“There is a backlog of street and road repair projects of over $1 billion in Sacramento County,” said Kerri Howell, chair of the Sacramento Transportation Authority. “That is exactly why Measure B, the ½ cent transportation sales tax, is on the November ballot. We need to do our part locally to ensure that we have a stable source of revenue to fund key projects and compete for state and federal matching funds.”
A total of 25 percent of California’s bridges show significant deterioration or do not meet modern design standards. Eight percent of California’s bridges are structurally deficient, with significant deterioration to the bridge deck, supports or other major components. An additional 17 percent of the state’s bridges are functionally obsolete, which means they no longer meet modern design standards, often because of narrow lanes, inadequate clearances or poor alignment. In the Sacramento urban area, nine percent of bridges are structurally deficient and 15 percent are functionally obsolete.
“Aging infrastructure and a growing population have placed increased pressure on our transportation network,” said Jerry Way, public works director for the City of Sacramento. “We can’t ignore these demands and must make new investments now to prepare for the future. Safe and secure roads, bridges and public transit are necessary to support our local economic growth.”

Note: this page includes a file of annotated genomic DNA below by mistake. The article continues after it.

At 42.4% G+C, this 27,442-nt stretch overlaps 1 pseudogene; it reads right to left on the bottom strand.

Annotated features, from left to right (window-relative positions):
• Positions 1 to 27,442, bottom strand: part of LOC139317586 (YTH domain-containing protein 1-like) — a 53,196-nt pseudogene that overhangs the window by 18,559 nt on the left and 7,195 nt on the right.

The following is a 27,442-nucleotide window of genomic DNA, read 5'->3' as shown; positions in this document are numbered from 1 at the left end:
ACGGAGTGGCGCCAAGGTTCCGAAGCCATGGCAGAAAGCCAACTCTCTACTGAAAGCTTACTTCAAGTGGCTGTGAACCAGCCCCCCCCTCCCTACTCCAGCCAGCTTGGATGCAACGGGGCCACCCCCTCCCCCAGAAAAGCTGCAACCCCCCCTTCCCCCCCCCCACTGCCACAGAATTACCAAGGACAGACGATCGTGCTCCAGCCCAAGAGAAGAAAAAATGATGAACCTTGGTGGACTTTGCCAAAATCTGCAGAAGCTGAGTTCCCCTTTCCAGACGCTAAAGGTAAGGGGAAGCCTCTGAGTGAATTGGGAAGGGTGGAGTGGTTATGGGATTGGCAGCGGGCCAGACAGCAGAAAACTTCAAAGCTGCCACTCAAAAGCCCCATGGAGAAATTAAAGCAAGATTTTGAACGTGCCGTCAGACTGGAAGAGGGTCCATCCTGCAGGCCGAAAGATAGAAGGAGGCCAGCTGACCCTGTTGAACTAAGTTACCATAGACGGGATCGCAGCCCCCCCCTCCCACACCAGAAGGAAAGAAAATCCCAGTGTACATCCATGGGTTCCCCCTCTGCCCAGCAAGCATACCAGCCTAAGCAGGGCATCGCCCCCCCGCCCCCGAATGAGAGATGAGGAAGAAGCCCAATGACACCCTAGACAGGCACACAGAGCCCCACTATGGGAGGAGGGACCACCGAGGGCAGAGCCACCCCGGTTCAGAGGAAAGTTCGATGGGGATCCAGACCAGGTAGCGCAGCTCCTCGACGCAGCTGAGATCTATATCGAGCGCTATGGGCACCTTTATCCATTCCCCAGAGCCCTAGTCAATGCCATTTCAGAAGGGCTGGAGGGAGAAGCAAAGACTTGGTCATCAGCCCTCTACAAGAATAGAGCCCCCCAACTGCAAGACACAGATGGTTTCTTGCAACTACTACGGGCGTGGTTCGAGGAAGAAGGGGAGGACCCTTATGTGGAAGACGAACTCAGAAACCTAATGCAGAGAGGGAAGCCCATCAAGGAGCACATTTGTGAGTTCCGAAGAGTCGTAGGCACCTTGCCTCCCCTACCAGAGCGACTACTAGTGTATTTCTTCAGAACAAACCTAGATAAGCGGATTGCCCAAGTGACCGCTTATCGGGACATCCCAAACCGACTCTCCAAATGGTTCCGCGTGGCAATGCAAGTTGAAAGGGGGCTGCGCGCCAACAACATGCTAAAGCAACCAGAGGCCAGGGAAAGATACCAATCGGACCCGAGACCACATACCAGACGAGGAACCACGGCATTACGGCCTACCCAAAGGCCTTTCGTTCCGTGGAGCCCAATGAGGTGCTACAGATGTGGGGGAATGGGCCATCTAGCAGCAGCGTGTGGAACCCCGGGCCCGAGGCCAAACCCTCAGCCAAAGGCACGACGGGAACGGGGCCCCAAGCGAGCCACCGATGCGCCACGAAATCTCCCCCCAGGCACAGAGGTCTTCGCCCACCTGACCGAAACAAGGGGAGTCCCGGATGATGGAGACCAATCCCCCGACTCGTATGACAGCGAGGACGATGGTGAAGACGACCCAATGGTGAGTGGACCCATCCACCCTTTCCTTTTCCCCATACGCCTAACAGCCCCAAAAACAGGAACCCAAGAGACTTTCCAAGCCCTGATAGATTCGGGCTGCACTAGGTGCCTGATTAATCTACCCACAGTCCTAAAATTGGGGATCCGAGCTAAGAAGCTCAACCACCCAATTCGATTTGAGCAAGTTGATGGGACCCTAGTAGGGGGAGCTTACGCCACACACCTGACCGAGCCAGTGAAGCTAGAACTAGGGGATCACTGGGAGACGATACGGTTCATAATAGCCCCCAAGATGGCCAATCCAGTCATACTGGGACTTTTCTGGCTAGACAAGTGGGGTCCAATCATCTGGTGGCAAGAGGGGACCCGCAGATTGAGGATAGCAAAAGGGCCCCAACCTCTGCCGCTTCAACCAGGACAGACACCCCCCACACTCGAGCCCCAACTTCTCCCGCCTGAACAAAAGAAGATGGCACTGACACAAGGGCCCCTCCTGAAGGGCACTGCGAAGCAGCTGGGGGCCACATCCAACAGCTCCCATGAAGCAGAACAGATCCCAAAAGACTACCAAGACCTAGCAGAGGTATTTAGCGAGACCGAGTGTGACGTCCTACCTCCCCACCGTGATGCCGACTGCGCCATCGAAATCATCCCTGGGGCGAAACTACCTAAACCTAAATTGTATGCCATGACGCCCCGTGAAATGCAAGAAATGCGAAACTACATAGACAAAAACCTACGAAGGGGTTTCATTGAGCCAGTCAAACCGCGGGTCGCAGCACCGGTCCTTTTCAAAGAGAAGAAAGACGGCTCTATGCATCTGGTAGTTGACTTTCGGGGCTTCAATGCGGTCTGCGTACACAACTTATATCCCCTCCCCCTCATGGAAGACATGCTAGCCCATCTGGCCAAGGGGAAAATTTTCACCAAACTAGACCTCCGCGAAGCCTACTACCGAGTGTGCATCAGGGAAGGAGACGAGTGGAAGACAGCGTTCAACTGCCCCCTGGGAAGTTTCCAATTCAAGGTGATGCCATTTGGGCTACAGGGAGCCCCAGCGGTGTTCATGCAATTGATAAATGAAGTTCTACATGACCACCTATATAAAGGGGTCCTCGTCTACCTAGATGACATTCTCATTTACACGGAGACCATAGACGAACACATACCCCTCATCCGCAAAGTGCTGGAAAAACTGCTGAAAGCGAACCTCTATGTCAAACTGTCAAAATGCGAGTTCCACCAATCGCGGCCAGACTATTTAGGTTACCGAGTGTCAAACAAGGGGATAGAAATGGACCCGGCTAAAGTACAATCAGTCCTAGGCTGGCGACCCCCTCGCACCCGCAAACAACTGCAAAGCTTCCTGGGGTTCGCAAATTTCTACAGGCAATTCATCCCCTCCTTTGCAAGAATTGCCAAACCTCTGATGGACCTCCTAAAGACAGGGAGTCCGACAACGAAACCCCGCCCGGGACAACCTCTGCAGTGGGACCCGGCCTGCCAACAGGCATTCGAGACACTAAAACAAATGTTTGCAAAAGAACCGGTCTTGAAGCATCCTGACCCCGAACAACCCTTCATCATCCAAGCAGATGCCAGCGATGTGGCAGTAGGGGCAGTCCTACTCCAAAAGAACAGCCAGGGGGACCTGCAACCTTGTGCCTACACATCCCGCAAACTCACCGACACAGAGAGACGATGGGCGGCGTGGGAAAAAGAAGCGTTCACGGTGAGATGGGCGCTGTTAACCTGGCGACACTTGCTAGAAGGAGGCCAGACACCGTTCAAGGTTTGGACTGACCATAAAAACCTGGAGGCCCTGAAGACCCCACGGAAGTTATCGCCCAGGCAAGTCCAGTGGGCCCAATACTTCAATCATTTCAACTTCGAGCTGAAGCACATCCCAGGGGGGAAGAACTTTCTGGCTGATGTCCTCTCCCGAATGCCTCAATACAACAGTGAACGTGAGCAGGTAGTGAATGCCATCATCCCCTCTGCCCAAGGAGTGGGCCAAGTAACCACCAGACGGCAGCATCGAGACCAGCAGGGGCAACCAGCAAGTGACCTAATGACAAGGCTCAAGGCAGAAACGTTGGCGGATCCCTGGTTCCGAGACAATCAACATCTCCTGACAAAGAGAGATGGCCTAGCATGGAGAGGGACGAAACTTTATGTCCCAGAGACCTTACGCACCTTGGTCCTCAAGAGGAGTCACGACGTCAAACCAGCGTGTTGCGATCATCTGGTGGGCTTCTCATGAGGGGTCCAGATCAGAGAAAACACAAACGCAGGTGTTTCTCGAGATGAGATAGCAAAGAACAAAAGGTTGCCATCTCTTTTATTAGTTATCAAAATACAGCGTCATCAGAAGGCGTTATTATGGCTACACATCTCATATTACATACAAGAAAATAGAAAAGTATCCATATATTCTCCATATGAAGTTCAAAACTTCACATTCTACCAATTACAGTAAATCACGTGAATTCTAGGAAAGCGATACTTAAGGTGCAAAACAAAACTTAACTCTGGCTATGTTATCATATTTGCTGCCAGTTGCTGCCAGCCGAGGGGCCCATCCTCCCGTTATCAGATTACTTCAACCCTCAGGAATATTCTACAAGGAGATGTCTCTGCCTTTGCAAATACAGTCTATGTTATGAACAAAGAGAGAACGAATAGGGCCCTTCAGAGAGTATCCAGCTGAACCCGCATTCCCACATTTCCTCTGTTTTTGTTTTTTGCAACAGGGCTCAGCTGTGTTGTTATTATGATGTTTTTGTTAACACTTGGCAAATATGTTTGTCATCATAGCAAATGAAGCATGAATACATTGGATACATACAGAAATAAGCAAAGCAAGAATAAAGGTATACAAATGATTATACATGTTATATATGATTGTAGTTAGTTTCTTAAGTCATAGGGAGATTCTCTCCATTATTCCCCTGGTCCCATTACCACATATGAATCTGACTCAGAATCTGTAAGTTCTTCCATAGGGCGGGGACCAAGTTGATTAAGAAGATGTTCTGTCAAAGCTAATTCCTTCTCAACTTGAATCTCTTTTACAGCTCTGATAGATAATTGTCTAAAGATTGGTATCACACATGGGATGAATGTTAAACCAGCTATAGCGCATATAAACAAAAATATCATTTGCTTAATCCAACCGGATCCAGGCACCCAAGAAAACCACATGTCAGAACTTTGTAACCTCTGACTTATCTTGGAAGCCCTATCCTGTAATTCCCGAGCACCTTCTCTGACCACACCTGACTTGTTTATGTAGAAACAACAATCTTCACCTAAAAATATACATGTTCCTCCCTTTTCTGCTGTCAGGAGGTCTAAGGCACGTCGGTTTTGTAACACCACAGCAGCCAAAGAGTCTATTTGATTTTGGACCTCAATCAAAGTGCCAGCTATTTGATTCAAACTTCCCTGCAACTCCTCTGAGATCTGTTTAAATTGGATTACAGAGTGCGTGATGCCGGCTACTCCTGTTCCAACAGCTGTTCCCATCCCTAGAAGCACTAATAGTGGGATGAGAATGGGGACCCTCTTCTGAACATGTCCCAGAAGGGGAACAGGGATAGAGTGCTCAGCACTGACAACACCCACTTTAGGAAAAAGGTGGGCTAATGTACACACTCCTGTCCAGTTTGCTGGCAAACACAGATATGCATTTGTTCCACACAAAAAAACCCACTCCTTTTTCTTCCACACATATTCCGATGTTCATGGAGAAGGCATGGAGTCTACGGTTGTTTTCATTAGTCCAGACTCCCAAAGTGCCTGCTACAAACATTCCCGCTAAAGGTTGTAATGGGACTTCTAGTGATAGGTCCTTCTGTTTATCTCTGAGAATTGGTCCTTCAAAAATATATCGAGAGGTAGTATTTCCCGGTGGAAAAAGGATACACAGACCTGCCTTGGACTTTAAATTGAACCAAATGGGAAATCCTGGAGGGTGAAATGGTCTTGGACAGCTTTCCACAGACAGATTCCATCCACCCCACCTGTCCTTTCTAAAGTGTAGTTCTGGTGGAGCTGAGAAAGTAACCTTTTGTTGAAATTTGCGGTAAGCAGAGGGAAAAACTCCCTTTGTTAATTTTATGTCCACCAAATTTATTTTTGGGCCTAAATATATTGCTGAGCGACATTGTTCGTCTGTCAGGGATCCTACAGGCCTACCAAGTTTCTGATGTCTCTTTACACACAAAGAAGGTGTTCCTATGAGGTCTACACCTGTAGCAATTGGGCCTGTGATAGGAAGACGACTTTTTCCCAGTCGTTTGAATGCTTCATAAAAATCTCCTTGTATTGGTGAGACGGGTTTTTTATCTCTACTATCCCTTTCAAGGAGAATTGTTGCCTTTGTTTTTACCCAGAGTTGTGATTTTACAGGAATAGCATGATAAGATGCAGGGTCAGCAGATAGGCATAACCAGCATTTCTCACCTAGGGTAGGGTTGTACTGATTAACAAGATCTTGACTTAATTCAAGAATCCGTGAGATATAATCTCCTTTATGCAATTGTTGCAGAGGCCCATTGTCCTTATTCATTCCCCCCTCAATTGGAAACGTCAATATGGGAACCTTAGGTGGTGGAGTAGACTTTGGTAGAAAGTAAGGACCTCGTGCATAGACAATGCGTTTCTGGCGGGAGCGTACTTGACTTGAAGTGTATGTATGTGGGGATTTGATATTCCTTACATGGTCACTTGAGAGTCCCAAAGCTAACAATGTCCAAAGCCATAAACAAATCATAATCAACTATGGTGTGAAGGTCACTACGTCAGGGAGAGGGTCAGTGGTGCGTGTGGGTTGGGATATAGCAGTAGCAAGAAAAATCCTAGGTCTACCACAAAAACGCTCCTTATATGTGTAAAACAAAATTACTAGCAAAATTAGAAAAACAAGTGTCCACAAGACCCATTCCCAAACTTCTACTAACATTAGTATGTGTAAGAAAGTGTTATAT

Traffic crashes in California claimed the lives of 14,437 people between 2010 and 2014. California’s overall traffic fatality rate of 0.92 fatalities per 100 million vehicle miles of travel is lower than the national average of 1.08. The fatality rate on California’s rural non-Interstate roads was 2.72 fatalities per 100 million vehicle miles of travel in 2014, nearly four times higher than the 0.70 fatality rate on all other roads and highways in the state.
“We are throttled by a severe lack of funding,” said Tom Holsman, chief executive officer for the Associated General Contractors of California. “The economic benefits of smart infrastructure investment create jobs, improve productivity to move goods, and lay the groundwork for increased efficiency in the future.”
The efficiency and condition of California’s transportation system, particularly its highways, is critical to the health of the state’s economy. Annually, $2.8 trillion in goods are shipped to and from sites in California, mostly by truck. Sixty-eight percent of the goods shipped annually to and from sites in California are carried by trucks and another 19 percent are carried by courier services or multiple mode deliveries, which include trucking.
“These conditions are only going to get worse if greater funding is not made available at the state and local levels,” said Will Wilkins, TRIP’s executive director. “Without adequate investment, California’s transportation system will become increasingly deteriorated and congested, hampering economic growth and the quality of life of the state’s residents.”